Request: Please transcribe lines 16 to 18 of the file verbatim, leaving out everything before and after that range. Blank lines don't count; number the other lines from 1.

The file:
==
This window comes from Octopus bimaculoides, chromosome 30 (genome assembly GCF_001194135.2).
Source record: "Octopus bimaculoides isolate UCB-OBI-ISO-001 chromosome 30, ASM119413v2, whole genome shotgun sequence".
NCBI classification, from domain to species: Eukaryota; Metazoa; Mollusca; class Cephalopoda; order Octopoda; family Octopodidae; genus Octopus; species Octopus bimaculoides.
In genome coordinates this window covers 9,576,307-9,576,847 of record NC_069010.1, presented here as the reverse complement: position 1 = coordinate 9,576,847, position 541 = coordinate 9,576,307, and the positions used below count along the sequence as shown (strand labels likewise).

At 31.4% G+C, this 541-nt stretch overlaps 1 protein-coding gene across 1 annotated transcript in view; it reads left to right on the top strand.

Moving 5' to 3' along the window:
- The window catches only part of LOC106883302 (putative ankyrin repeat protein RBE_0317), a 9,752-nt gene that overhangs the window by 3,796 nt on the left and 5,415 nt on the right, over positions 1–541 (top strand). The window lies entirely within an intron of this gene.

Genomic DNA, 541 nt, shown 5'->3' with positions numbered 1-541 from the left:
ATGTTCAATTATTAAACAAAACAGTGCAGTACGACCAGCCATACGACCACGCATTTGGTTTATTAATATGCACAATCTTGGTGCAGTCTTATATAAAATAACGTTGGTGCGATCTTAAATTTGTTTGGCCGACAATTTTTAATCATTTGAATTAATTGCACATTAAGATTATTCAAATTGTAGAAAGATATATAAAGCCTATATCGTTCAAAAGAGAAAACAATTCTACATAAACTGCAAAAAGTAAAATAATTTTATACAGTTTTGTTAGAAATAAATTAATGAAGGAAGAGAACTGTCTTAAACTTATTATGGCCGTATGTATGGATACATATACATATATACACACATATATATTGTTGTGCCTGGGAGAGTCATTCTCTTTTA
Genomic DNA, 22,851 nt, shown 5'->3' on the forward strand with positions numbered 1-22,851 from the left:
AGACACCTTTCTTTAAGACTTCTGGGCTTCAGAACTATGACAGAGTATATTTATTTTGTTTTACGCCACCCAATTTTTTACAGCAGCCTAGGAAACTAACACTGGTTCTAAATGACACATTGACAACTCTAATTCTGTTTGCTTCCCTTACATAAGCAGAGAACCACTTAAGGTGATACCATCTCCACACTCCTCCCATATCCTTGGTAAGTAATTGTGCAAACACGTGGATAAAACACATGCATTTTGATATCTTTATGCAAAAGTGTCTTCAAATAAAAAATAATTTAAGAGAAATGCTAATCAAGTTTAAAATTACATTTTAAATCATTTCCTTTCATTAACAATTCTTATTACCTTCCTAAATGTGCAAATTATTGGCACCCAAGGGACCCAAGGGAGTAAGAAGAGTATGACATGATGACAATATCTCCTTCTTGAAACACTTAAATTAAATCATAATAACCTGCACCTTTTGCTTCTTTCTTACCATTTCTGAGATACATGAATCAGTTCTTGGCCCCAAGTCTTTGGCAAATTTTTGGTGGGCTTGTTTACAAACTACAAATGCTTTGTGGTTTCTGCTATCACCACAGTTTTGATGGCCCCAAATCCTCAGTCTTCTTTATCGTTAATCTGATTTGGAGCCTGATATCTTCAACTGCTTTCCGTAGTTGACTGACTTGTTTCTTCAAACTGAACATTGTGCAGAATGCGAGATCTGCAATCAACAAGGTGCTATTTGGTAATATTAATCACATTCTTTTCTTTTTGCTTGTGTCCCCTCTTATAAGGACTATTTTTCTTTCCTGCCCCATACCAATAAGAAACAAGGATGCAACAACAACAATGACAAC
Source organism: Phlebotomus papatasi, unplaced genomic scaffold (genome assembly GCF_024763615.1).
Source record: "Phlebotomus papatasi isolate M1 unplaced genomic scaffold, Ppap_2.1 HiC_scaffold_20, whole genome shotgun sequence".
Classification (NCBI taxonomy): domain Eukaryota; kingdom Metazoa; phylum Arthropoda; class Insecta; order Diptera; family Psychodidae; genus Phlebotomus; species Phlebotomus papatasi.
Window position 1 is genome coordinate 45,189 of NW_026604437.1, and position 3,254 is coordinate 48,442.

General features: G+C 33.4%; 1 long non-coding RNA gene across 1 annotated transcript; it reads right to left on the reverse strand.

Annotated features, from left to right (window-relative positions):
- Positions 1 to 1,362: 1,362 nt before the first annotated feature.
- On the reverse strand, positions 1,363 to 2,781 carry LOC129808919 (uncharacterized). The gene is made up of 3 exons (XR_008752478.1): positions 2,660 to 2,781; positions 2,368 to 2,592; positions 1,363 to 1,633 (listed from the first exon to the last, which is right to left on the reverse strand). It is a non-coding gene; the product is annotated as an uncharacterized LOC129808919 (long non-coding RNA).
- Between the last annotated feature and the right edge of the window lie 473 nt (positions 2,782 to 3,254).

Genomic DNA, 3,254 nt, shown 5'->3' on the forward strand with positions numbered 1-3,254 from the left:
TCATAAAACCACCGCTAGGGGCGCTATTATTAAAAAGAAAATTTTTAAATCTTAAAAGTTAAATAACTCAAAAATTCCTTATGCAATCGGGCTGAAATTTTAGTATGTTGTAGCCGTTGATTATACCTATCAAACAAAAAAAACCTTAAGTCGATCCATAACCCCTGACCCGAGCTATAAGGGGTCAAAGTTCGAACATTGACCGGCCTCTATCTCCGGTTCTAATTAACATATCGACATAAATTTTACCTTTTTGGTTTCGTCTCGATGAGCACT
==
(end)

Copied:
General features: G+C 33.4%; 1 long non-coding RNA gene across 1 annotated transcript; it reads right to left on the reverse strand.

Annotated features, from left to right (window-relative positions):
- Positions 1 to 1,362: 1,362 nt before the first annotated feature.